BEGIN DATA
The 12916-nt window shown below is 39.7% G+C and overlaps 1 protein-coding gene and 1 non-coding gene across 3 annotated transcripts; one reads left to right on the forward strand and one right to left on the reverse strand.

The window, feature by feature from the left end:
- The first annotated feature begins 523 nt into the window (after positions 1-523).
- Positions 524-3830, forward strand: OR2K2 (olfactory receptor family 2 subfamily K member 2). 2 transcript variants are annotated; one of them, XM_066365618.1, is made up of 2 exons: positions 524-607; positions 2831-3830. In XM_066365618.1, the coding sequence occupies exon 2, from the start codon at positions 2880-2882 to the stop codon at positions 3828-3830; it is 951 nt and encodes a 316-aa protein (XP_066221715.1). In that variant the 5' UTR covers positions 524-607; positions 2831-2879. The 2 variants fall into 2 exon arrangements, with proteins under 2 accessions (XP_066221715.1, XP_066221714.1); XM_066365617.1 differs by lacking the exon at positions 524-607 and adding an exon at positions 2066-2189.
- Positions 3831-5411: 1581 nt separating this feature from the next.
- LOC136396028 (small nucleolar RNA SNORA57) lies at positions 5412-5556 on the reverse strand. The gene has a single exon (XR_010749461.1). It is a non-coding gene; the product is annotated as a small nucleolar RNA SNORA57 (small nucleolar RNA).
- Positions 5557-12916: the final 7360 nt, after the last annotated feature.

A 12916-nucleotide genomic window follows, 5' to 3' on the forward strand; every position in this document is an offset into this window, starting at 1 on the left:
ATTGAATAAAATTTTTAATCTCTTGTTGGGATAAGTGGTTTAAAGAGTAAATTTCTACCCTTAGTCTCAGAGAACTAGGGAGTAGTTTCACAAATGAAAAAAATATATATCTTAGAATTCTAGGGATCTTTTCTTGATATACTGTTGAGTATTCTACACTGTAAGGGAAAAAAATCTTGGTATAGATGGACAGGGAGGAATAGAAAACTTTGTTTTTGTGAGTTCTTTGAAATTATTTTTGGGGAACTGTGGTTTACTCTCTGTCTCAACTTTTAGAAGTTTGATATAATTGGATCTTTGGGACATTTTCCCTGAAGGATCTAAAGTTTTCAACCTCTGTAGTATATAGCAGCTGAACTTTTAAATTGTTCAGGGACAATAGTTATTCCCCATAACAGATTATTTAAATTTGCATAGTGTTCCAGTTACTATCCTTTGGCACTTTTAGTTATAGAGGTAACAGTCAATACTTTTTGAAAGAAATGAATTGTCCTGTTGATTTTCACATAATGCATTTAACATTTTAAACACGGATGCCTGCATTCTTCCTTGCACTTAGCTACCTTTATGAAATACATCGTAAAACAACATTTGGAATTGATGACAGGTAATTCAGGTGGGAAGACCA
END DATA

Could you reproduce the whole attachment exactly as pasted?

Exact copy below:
The 12916-nt window shown below is 39.7% G+C and overlaps 1 protein-coding gene and 1 non-coding gene across 3 annotated transcripts; one reads left to right on the forward strand and one right to left on the reverse strand.

The window, feature by feature from the left end:
- The first annotated feature begins 523 nt into the window (after positions 1-523).
- Positions 524-3830, forward strand: OR2K2 (olfactory receptor family 2 subfamily K member 2). 2 transcript variants are annotated; one of them, XM_066365618.1, is made up of 2 exons: positions 524-607; positions 2831-3830. In XM_066365618.1, the coding sequence occupies exon 2, from the start codon at positions 2880-2882 to the stop codon at positions 3828-3830; it is 951 nt and encodes a 316-aa protein (XP_066221715.1). In that variant the 5' UTR covers positions 524-607; positions 2831-2879. The 2 variants fall into 2 exon arrangements, with proteins under 2 accessions (XP_066221715.1, XP_066221714.1); XM_066365617.1 differs by lacking the exon at positions 524-607 and adding an exon at positions 2066-2189.
- Positions 3831-5411: 1581 nt separating this feature from the next.
- LOC136396028 (small nucleolar RNA SNORA57) lies at positions 5412-5556 on the reverse strand. The gene has a single exon (XR_010749461.1). It is a non-coding gene; the product is annotated as a small nucleolar RNA SNORA57 (small nucleolar RNA).
- Positions 5557-12916: the final 7360 nt, after the last annotated feature.

A 12916-nucleotide genomic window follows, 5' to 3' on the forward strand; every position in this document is an offset into this window, starting at 1 on the left:
ATTGAATAAAATTTTTAATCTCTTGTTGGGATAAGTGGTTTAAAGAGTAAATTTCTACCCTTAGTCTCAGAGAACTAGGGAGTAGTTTCACAAATGAAAAAAATATATATCTTAGAATTCTAGGGATCTTTTCTTGATATACTGTTGAGTATTCTACACTGTAAGGGAAAAAAATCTTGGTATAGATGGACAGGGAGGAATAGAAAACTTTGTTTTTGTGAGTTCTTTGAAATTATTTTTGGGGAACTGTGGTTTACTCTCTGTCTCAACTTTTAGAAGTTTGATATAATTGGATCTTTGGGACATTTTCCCTGAAGGATCTAAAGTTTTCAACCTCTGTAGTATATAGCAGCTGAACTTTTAAATTGTTCAGGGACAATAGTTATTCCCCATAACAGATTATTTAAATTTGCATAGTGTTCCAGTTACTATCCTTTGGCACTTTTAGTTATAGAGGTAACAGTCAATACTTTTTGAAAGAAATGAATTGTCCTGTTGATTTTCACATAATGCATTTAACATTTTAAACACGGATGCCTGCATTCTTCCTTGCACTTAGCTACCTTTATGAAATACATCGTAAAACAACATTTGGAATTGATGACAGGTAATTCAGGTGGGAAGACCA